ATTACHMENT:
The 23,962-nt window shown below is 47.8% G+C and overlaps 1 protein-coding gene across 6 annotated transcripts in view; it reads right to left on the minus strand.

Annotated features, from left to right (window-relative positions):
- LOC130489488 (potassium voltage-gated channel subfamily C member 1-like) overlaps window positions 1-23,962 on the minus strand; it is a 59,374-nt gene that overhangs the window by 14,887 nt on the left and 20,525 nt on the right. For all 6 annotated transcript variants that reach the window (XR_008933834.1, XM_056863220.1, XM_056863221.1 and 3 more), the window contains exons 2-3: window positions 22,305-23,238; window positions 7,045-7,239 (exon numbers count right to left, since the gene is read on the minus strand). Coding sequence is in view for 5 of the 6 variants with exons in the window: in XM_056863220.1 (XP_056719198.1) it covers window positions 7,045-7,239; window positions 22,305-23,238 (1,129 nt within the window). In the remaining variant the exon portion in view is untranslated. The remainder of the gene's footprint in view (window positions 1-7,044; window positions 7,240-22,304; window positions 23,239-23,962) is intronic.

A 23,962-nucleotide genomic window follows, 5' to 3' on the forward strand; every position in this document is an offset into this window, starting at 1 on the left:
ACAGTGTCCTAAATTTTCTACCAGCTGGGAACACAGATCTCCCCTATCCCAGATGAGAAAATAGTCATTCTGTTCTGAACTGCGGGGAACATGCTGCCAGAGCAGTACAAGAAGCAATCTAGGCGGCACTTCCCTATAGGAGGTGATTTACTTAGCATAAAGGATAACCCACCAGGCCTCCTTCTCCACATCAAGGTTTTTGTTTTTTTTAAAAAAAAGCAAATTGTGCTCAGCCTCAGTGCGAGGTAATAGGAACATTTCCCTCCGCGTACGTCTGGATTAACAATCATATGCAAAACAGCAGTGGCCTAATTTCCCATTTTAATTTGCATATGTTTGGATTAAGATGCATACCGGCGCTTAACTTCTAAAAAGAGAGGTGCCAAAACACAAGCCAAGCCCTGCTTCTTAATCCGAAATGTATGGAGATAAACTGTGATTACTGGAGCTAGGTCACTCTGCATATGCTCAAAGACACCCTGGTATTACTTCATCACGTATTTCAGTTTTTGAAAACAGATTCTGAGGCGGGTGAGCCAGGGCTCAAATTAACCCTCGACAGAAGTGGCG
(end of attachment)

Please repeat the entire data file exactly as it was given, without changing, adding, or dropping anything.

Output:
The 23,962-nt window shown below is 47.8% G+C and overlaps 1 protein-coding gene across 6 annotated transcripts in view; it reads right to left on the minus strand.

Annotated features, from left to right (window-relative positions):
- LOC130489488 (potassium voltage-gated channel subfamily C member 1-like) overlaps window positions 1-23,962 on the minus strand; it is a 59,374-nt gene that overhangs the window by 14,887 nt on the left and 20,525 nt on the right. For all 6 annotated transcript variants that reach the window (XR_008933834.1, XM_056863220.1, XM_056863221.1 and 3 more), the window contains exons 2-3: window positions 22,305-23,238; window positions 7,045-7,239 (exon numbers count right to left, since the gene is read on the minus strand). Coding sequence is in view for 5 of the 6 variants with exons in the window: in XM_056863220.1 (XP_056719198.1) it covers window positions 7,045-7,239; window positions 22,305-23,238 (1,129 nt within the window). In the remaining variant the exon portion in view is untranslated. The remainder of the gene's footprint in view (window positions 1-7,044; window positions 7,240-22,304; window positions 23,239-23,962) is intronic.

A 23,962-nucleotide genomic window follows, 5' to 3' on the forward strand; every position in this document is an offset into this window, starting at 1 on the left:
ACAGTGTCCTAAATTTTCTACCAGCTGGGAACACAGATCTCCCCTATCCCAGATGAGAAAATAGTCATTCTGTTCTGAACTGCGGGGAACATGCTGCCAGAGCAGTACAAGAAGCAATCTAGGCGGCACTTCCCTATAGGAGGTGATTTACTTAGCATAAAGGATAACCCACCAGGCCTCCTTCTCCACATCAAGGTTTTTGTTTTTTTTAAAAAAAAGCAAATTGTGCTCAGCCTCAGTGCGAGGTAATAGGAACATTTCCCTCCGCGTACGTCTGGATTAACAATCATATGCAAAACAGCAGTGGCCTAATTTCCCATTTTAATTTGCATATGTTTGGATTAAGATGCATACCGGCGCTTAACTTCTAAAAAGAGAGGTGCCAAAACACAAGCCAAGCCCTGCTTCTTAATCCGAAATGTATGGAGATAAACTGTGATTACTGGAGCTAGGTCACTCTGCATATGCTCAAAGACACCCTGGTATTACTTCATCACGTATTTCAGTTTTTGAAAACAGATTCTGAGGCGGGTGAGCCAGGGCTCAAATTAACCCTCGACAGAAGTGGCG